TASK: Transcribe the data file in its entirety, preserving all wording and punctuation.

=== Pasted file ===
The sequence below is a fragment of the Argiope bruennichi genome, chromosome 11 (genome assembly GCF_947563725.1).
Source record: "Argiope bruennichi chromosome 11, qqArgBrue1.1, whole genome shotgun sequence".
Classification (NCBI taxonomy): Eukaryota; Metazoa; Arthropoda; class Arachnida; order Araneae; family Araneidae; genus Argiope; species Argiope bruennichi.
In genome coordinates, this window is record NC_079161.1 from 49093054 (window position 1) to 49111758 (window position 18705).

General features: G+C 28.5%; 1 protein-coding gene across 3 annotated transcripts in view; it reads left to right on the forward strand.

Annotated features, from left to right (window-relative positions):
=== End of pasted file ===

The sequence below is a fragment of the Argiope bruennichi genome, chromosome 11 (genome assembly GCF_947563725.1).
Source record: "Argiope bruennichi chromosome 11, qqArgBrue1.1, whole genome shotgun sequence".
Classification (NCBI taxonomy): Eukaryota; Metazoa; Arthropoda; class Arachnida; order Araneae; family Araneidae; genus Argiope; species Argiope bruennichi.
In genome coordinates, this window is record NC_079161.1 from 49093054 (window position 1) to 49111758 (window position 18705).

General features: G+C 28.5%; 1 protein-coding gene across 3 annotated transcripts in view; it reads left to right on the forward strand.

Annotated features, from left to right (window-relative positions):